The price of the average family's shopping basket dropped by 0.5 per cent during the month, unexpectedly cutting the annual rate of inflation from 2.6 to 2.3 per cent. This was the lowest since March and came as a surprise to City economists, who had not expected a fall.
The price of clothes and footwear fell by more than 4 per cent last month, more sharply for the time of year than at any time since before the First World War. Prices for household goods such as furniture and electrical appliances fell more than in any July since 1956.
The number of people unemployed and claiming benefit fell by 11,800 in July, after adjusting for the 69,000 rise in the jobless total normal for the time of year. The unemployment total is at a two- and-a-half year low of 2,631,500.
Michael Portillo, the Employment Secretary, said the figures showed 'not only that we are doing well today but that we can sustain our recovery into the future.'
But Conservative Party leaders fear that recovery will not boost voters' confidence by enough to revive the Government's popularity. 'We are beyond the recovery phase and into the growth phase, but there is no feel-good factor out there,' said a key Tory strategist.
Leading Tory MPs warned the Government not to rely on recovery to restore its support. 'We will need more than these figures to get our support back,' said one senior backbencher.
Conservative Party leaders are planning to write to all Tory constituencies to boost confidence in the recovery and to counter Labour criticism of the Government's performance. Curbs on take-home pay and unemployment among white- collar workers in the South are still unsettling middle-class supporters.
The Government's target measure of underlying inflation - which excludes mortgage interest payments - fell from 2.4 per cent in June to 2.2 per cent in July, the lowest figure since 1967. This was a slightly bigger drop than that predicted by the Bank of England in its latest quarterly inflation report. The Chancellor is committed to having underlying inflation below 2.5 per cent by the end of the Parliament in spring 1997.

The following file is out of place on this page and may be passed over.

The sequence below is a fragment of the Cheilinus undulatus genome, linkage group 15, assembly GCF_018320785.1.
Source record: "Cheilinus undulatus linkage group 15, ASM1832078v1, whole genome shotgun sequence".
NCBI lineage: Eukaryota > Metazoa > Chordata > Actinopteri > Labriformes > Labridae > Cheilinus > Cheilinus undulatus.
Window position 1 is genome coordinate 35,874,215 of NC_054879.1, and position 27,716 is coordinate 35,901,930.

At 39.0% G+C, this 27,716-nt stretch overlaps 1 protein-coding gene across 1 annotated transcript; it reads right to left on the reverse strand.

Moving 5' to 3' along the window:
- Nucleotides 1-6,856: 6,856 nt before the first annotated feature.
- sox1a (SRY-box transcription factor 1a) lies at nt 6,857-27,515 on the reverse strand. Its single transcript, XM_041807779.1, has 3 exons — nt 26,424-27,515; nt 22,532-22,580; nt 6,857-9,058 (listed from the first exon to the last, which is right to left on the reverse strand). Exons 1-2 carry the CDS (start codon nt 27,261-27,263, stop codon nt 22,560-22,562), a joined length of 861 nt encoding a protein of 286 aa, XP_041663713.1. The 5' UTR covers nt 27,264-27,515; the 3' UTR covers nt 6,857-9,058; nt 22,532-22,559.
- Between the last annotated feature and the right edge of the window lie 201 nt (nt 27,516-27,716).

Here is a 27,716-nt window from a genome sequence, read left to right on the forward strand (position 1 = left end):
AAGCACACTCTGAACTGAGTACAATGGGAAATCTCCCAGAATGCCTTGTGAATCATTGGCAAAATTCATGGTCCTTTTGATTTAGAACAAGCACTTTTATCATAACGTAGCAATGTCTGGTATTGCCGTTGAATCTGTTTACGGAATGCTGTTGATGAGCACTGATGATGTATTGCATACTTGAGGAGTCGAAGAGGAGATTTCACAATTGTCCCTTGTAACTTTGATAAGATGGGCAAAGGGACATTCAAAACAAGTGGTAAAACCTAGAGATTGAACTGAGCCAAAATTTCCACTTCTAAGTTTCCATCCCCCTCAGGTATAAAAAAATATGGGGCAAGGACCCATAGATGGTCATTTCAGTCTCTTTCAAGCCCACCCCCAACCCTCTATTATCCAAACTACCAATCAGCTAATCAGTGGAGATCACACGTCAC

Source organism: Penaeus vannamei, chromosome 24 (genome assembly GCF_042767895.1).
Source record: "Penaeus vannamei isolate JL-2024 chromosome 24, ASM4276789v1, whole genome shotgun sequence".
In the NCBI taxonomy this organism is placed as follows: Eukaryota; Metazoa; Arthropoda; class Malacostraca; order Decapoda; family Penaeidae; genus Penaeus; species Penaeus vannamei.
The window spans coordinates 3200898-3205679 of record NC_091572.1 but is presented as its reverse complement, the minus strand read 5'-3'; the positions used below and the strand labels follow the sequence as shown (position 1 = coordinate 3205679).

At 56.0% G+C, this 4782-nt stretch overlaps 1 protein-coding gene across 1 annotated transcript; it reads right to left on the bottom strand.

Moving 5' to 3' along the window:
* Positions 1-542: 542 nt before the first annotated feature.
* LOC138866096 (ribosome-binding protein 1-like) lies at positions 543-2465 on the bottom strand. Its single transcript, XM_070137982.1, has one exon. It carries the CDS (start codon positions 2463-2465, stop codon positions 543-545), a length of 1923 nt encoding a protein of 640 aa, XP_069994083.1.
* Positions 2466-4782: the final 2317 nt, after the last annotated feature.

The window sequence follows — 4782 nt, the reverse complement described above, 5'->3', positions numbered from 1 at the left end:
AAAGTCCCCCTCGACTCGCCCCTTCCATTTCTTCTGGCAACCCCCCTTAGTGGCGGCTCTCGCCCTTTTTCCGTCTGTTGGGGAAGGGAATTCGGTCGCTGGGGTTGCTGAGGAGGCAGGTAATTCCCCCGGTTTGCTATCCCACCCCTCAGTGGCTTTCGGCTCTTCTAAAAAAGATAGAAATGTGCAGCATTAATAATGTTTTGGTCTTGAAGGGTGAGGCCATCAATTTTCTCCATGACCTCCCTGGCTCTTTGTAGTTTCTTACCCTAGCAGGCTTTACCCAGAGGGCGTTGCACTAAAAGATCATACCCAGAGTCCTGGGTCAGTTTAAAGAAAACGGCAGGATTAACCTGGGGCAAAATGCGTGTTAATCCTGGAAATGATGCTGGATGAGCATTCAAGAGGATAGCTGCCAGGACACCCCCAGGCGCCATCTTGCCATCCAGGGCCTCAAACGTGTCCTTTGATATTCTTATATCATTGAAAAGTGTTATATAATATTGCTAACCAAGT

The battle for customers among Britain's supermarkets left non-seasonal food prices 0.7 per cent lower than a year earlier, the largest annual fall since 1961. But seasonal foods have risen by more than 9 per cent in the past year. Droughts have hit Spanish onion production, but the European Union has created a glut of nectarines by forbidding the Italians to distill them into alcoholic drinks. Lower motoring costs and newspaper price cuts also pushed inflation down.
The fall in inflation had City dealers betting against an early rise in interest rates, although most economists expect base rates to rise some time before the end of the year. The FTSE index of 100 leading London shares closed 43 points higher at 3,190.3, adding nearly pounds 10bn to the value of the shares.
'Such astonishingly good numbers will make it very hard for Eddie George, the Governor of the Bank of England, to force a rise in base rates in September,' said Ian Shepherdson, economist at City firm HSBC Greenwell. But Adrian Cooper, of James Capel, said: 'If the data over the next couple of months suggest that the recovery is continuing to accelerate, we would still expect the Bank to push for a pre-emptive rise in the autumn.'
'There is no evidence of inflationary pressures which would justify an increase in interest rates and a rise at this stage could be damaging to the pace of economic growth,' said Tim Melville-Ross, head of the Institute of Directors.
There was more good news on inflation from the Department of Employment, which reported that growth in average earnings was stable at 3.75 per cent. This implies that pay settlements are not yet pushing the rate of price increases higher. July's fall in unemployment was also the lowest for six months, taking the average fall over three months to its lowest since September last year.
Labour accused the Government of 'deceit' over the unemployment figures. Ann Clwyd, their spokeswoman on employment, said the real figure was two million higher and called for more job creation, financed by capital receipts from council house sales.
Figures flatter to deceive, page 3
Shares rise, bonds weak, page 15
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